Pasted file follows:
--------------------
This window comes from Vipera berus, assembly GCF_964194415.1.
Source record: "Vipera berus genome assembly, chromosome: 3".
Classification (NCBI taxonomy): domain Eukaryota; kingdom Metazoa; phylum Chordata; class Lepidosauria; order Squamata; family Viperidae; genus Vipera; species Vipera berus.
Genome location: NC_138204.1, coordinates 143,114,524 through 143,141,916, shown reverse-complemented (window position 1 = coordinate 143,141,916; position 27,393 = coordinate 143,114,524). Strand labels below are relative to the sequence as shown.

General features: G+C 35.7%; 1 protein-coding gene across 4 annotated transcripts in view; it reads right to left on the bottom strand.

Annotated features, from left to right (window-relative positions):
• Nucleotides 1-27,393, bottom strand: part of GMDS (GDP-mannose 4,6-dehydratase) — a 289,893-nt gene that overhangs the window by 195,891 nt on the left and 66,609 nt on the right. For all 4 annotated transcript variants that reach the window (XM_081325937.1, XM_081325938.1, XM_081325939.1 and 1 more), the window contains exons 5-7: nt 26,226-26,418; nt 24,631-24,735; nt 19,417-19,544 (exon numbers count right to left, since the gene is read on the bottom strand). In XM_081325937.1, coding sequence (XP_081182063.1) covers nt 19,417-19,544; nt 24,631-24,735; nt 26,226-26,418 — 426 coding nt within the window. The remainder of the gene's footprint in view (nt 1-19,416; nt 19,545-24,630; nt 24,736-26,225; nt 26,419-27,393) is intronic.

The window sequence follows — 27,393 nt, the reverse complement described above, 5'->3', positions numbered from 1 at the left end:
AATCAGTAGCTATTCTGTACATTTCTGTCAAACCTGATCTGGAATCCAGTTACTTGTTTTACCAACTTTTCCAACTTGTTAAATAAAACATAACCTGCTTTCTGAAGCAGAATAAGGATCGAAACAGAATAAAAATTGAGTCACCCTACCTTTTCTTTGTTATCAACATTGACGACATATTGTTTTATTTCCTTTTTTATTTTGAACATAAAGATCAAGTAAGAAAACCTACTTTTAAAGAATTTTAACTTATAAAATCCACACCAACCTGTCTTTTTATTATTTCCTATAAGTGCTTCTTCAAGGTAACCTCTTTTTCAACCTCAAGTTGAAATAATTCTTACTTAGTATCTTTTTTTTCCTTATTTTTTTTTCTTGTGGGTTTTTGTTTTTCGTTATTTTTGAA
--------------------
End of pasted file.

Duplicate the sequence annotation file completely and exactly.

This window comes from Vipera berus, assembly GCF_964194415.1.
Source record: "Vipera berus genome assembly, chromosome: 3".
Classification (NCBI taxonomy): domain Eukaryota; kingdom Metazoa; phylum Chordata; class Lepidosauria; order Squamata; family Viperidae; genus Vipera; species Vipera berus.
Genome location: NC_138204.1, coordinates 143,114,524 through 143,141,916, shown reverse-complemented (window position 1 = coordinate 143,141,916; position 27,393 = coordinate 143,114,524). Strand labels below are relative to the sequence as shown.

General features: G+C 35.7%; 1 protein-coding gene across 4 annotated transcripts in view; it reads right to left on the bottom strand.

Annotated features, from left to right (window-relative positions):
• Nucleotides 1-27,393, bottom strand: part of GMDS (GDP-mannose 4,6-dehydratase) — a 289,893-nt gene that overhangs the window by 195,891 nt on the left and 66,609 nt on the right. For all 4 annotated transcript variants that reach the window (XM_081325937.1, XM_081325938.1, XM_081325939.1 and 1 more), the window contains exons 5-7: nt 26,226-26,418; nt 24,631-24,735; nt 19,417-19,544 (exon numbers count right to left, since the gene is read on the bottom strand). In XM_081325937.1, coding sequence (XP_081182063.1) covers nt 19,417-19,544; nt 24,631-24,735; nt 26,226-26,418 — 426 coding nt within the window. The remainder of the gene's footprint in view (nt 1-19,416; nt 19,545-24,630; nt 24,736-26,225; nt 26,419-27,393) is intronic.

The window sequence follows — 27,393 nt, the reverse complement described above, 5'->3', positions numbered from 1 at the left end:
AATCAGTAGCTATTCTGTACATTTCTGTCAAACCTGATCTGGAATCCAGTTACTTGTTTTACCAACTTTTCCAACTTGTTAAATAAAACATAACCTGCTTTCTGAAGCAGAATAAGGATCGAAACAGAATAAAAATTGAGTCACCCTACCTTTTCTTTGTTATCAACATTGACGACATATTGTTTTATTTCCTTTTTTATTTTGAACATAAAGATCAAGTAAGAAAACCTACTTTTAAAGAATTTTAACTTATAAAATCCACACCAACCTGTCTTTTTATTATTTCCTATAAGTGCTTCTTCAAGGTAACCTCTTTTTCAACCTCAAGTTGAAATAATTCTTACTTAGTATCTTTTTTTTCCTTATTTTTTTTTCTTGTGGGTTTTTGTTTTTCGTTATTTTTGAA